Bwindi Community Hospital sends its’ HIV team into the surrounding area three days each week for a targeted mobile testing and sensitisation. There is still a large number of people who unaware of their HIV status and with limited access to testing services.
Gervis is a father of seven children and lives about 20 kilometers away from the Hospital. Gervis and his wife have been getting AIDS treatment from Bwindi Community Hospital since 2007. He lost his first wife in 2001 because there were no HIV/AIDS services in the area, and nearly died himself before he began receiving treatment from a distant Hospital more than three days walk from Bwindi.
Gervis has said, “It is better now because people don’t have to walk the long distances to the Hospital since the HIV team comes to a health Centre close to my home. This service was a total relief for me and my family. Not only is it near home, but the service is much better and educative.”
More than two hundred local people living with HIV have joined one of our patient support groups, which meet in different parts of the Bwindi area each month. Out of these support groups, a drama group has been started which tours schools and churches delivering a delightfully funny and poignant play about a man whose life is changed when he finds out he is HIV positive and accesses treatment.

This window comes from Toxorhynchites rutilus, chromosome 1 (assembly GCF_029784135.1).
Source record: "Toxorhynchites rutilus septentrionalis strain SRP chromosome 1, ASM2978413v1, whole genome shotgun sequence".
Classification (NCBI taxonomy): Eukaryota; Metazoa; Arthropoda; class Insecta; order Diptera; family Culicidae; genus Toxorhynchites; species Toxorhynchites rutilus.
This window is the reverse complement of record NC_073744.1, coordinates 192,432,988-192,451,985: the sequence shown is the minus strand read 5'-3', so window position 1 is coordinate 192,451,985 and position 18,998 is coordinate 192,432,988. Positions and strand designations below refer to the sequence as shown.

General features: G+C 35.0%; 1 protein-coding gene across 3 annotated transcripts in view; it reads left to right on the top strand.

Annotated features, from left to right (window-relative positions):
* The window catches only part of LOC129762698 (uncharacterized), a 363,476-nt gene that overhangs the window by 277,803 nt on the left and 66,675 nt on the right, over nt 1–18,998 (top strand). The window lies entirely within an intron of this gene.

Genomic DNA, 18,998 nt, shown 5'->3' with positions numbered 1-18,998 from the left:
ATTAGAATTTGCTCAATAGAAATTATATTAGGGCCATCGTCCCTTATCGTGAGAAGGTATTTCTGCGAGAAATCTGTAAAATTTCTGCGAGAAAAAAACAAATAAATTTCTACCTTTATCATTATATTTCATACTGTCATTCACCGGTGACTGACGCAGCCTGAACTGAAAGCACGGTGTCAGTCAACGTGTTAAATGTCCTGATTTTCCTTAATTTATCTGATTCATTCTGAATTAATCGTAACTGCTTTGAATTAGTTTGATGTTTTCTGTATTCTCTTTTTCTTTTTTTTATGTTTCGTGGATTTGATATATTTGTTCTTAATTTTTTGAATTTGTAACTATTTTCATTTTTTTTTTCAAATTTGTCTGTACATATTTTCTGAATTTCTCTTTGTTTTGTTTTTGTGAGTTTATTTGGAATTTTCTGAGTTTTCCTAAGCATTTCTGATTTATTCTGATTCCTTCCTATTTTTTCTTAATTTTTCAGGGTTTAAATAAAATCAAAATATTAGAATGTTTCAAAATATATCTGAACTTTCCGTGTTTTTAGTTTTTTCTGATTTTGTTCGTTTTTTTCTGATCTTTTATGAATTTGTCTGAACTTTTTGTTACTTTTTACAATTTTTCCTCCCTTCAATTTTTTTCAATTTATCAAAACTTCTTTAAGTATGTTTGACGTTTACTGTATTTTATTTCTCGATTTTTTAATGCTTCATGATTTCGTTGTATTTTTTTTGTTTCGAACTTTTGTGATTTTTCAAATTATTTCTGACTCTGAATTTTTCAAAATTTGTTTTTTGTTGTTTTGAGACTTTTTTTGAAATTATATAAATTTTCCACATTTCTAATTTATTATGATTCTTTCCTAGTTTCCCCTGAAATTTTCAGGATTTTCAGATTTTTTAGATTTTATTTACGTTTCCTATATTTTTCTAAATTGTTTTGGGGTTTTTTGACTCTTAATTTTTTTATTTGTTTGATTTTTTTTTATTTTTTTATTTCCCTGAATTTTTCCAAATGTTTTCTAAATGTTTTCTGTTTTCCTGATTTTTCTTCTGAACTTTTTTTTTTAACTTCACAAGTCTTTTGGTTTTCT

Some members of the patient support group have also started teaching in schools. They have been trained by Bwindi Community Hospital in basic teaching methods, and run lessons about HIV prevention and stigma-reduction into every classroom in the Bwindi area. Other members have been lucky enough to receive young female goats that they take home and rear, returning the first female offspring to the group so that another person can benefit.
Our family support group is for pregnant women with HIV and their partners. Managing HIV within the family is tough and there are many financial, gender and emotional issues that the group explores. This group is led by the prevention of mother to child transmission of HIV nurse.
More than 1,400 people test for HIV each month. Each year we conduct a community survey that gives us information about which parts of the Bwindi area have the largest number of untested people. We take counsellors and laboratory staff to these places in order to give all people an opportunity to know their HIV status
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